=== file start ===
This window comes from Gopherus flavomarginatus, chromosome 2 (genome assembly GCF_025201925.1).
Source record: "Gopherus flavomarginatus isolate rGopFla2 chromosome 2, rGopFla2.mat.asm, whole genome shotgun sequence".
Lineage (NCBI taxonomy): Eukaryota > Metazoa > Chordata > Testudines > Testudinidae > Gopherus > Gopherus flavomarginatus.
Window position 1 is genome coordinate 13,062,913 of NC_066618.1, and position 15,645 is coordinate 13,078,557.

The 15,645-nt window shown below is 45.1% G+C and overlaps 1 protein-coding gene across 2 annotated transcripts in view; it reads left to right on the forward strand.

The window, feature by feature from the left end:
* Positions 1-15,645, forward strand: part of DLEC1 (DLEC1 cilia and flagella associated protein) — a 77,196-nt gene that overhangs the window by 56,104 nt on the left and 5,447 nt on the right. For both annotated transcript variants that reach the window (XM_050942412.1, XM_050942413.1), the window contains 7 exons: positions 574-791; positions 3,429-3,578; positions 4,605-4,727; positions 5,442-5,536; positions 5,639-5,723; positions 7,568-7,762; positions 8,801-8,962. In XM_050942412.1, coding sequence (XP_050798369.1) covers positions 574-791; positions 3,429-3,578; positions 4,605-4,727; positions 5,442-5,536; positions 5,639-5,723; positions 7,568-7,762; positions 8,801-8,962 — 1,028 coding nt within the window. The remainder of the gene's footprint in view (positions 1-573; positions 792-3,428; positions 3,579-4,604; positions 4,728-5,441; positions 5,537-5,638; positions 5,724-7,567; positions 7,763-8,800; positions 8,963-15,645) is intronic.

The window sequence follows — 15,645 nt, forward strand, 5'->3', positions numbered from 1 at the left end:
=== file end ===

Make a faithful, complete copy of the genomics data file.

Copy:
This window comes from Gopherus flavomarginatus, chromosome 2 (genome assembly GCF_025201925.1).
Source record: "Gopherus flavomarginatus isolate rGopFla2 chromosome 2, rGopFla2.mat.asm, whole genome shotgun sequence".
Lineage (NCBI taxonomy): Eukaryota > Metazoa > Chordata > Testudines > Testudinidae > Gopherus > Gopherus flavomarginatus.
Window position 1 is genome coordinate 13,062,913 of NC_066618.1, and position 15,645 is coordinate 13,078,557.

The 15,645-nt window shown below is 45.1% G+C and overlaps 1 protein-coding gene across 2 annotated transcripts in view; it reads left to right on the forward strand.

The window, feature by feature from the left end:
* Positions 1-15,645, forward strand: part of DLEC1 (DLEC1 cilia and flagella associated protein) — a 77,196-nt gene that overhangs the window by 56,104 nt on the left and 5,447 nt on the right. For both annotated transcript variants that reach the window (XM_050942412.1, XM_050942413.1), the window contains 7 exons: positions 574-791; positions 3,429-3,578; positions 4,605-4,727; positions 5,442-5,536; positions 5,639-5,723; positions 7,568-7,762; positions 8,801-8,962. In XM_050942412.1, coding sequence (XP_050798369.1) covers positions 574-791; positions 3,429-3,578; positions 4,605-4,727; positions 5,442-5,536; positions 5,639-5,723; positions 7,568-7,762; positions 8,801-8,962 — 1,028 coding nt within the window. The remainder of the gene's footprint in view (positions 1-573; positions 792-3,428; positions 3,579-4,604; positions 4,728-5,441; positions 5,537-5,638; positions 5,724-7,567; positions 7,763-8,800; positions 8,963-15,645) is intronic.

The window sequence follows — 15,645 nt, forward strand, 5'->3', positions numbered from 1 at the left end: